Your interactions with your horse create a language between the two of you. It gives your horse a framework to interpret your actions and your expectations. Interacting with conscious intention helps reduce frustration and misunderstanding.

Picture what you want your horse’s default behavior to be. When your horse needs more information from you, how do you want them to get your attention? For example, children in school learn to raise their hand and wait for the teacher to acknowledge them.

When you are working with your horse to ride or drive or even just lead, you need to communicate where you want the horse to be in relation to you, as well as how to approach and handle new/scary things. With clicker training, we teach the horse that approaching new objects will result in good things. This helps the horse look forward to novel experiences versus the traditional horse training methods of look and interact with what I tell you or I will harass you until you do.

With traditional training, horses are taught to move away from pressure or else they will experience discomfort. With Positive Reinforcement and Clicker Training, you are teaching the horse to go towards things (a target) and receive something that the horse likes. You’re using a target to initiate movement instead of using the fear of discomfort to initiate movement. With clicker training you are able to indicate to the learner (horse, dog, pig, chicken) the exact action that will get them more good things. It’s an extremely powerful tool. And by simplifying and clarifying exactly what you want your learner to do and reinforcing with things they like, you are making the new behavior something they WANT to do. You are making training FUN, a game that they can control and “win”.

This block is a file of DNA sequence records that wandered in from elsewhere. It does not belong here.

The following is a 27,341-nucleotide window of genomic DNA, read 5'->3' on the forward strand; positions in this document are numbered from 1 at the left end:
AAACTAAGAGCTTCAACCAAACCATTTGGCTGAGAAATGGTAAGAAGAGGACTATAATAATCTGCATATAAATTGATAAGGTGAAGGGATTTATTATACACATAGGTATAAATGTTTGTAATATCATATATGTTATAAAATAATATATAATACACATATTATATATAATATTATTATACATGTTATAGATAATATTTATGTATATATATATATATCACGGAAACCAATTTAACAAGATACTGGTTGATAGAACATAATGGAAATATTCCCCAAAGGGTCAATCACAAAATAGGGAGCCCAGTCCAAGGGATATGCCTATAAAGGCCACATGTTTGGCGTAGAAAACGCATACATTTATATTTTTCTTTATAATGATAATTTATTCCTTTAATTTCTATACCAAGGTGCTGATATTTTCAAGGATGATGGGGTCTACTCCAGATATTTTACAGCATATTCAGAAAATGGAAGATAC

The learner will start asking to play the training game. All of the stuff they learn gets filed away for later use and they want to do the new stuff, the hard stuff so they can earn more good things. If you think of training as a game, you understand the importance of playing by clear rules. And having definite beginning and endings to the game. The more you set up your training sessions with a clear beginning, middle and end, the more confident your learner will be that they are on the right path.

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